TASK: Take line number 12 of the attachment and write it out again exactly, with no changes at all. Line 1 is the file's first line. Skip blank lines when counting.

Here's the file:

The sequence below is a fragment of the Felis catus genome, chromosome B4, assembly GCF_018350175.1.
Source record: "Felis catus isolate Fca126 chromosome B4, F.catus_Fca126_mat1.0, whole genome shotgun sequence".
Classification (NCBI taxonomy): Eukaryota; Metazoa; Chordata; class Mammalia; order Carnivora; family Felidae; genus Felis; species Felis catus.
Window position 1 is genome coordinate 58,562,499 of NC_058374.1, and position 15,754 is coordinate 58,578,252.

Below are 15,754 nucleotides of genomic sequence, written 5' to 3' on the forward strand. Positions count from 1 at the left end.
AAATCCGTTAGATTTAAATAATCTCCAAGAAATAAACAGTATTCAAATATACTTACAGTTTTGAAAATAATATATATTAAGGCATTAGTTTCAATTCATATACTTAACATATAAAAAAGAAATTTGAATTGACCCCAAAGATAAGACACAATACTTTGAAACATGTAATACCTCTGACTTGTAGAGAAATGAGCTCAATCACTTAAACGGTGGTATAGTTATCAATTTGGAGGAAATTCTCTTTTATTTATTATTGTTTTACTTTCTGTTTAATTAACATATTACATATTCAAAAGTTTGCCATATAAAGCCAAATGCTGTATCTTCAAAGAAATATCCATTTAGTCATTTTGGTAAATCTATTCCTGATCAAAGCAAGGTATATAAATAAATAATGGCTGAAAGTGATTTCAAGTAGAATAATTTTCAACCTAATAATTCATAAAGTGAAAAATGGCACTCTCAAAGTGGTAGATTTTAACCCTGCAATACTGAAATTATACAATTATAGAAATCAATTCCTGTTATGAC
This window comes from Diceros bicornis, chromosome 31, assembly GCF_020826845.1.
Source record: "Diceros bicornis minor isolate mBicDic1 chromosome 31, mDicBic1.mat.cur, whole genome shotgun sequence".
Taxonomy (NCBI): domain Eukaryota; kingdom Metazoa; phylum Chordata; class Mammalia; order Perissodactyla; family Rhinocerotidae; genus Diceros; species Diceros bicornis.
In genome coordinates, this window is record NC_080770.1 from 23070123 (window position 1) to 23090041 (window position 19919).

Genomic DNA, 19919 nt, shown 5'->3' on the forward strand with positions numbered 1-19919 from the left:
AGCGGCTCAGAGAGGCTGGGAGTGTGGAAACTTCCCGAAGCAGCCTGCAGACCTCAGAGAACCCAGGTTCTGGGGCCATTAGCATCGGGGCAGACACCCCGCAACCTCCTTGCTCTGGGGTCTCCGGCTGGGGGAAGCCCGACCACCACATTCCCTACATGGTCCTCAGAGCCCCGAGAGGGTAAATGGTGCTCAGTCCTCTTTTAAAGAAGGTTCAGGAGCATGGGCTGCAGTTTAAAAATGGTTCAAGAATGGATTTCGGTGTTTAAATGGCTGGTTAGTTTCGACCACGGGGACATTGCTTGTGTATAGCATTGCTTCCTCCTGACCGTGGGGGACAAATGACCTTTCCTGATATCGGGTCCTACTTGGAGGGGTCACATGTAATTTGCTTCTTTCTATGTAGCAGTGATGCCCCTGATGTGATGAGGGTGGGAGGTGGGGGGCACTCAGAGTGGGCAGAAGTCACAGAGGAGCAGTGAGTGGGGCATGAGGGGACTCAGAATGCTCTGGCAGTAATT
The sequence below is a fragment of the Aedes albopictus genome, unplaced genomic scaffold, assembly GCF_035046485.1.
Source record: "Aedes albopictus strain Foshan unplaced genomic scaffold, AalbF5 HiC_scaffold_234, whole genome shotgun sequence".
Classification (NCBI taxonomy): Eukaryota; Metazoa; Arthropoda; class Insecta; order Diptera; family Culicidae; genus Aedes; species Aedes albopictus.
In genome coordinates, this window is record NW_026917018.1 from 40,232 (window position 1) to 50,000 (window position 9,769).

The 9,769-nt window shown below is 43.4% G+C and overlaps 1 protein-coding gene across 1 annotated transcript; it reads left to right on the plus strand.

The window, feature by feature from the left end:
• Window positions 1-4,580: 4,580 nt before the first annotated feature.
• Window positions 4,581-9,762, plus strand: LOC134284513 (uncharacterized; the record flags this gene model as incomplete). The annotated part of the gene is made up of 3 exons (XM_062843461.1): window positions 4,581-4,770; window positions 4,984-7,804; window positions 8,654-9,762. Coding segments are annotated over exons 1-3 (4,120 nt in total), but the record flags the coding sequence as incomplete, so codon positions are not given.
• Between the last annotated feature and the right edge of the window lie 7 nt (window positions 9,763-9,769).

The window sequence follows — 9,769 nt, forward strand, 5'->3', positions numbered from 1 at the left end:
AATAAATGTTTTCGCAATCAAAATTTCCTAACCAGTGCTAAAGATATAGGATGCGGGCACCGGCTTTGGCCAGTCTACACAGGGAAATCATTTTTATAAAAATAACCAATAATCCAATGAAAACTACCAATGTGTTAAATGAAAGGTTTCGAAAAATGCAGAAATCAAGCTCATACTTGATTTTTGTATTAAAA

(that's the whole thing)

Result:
AGCGGCTCAGAGAGGCTGGGAGTGTGGAAACTTCCCGAAGCAGCCTGCAGACCTCAGAGAACCCAGGTTCTGGGGCCATTAGCATCGGGGCAGACACCCCGCAACCTCCTTGCTCTGGGGTCTCCGGCTGGGGGAAGCCCGACCACCACATTCCCTACATGGTCCTCAGAGCCCCGAGAGGGTAAATGGTGCTCAGTCCTCTTTTAAAGAAGGTTCAGGAGCATGGGCTGCAGTTTAAAAATGGTTCAAGAATGGATTTCGGTGTTTAAATGGCTGGTTAGTTTCGACCACGGGGACATTGCTTGTGTATAGCATTGCTTCCTCCTGACCGTGGGGGACAAATGACCTTTCCTGATATCGGGTCCTACTTGGAGGGGTCACATGTAATTTGCTTCTTTCTATGTAGCAGTGATGCCCCTGATGTGATGAGGGTGGGAGGTGGGGGGCACTCAGAGTGGGCAGAAGTCACAGAGGAGCAGTGAGTGGGGCATGAGGGGACTCAGAATGCTCTGGCAGTAATT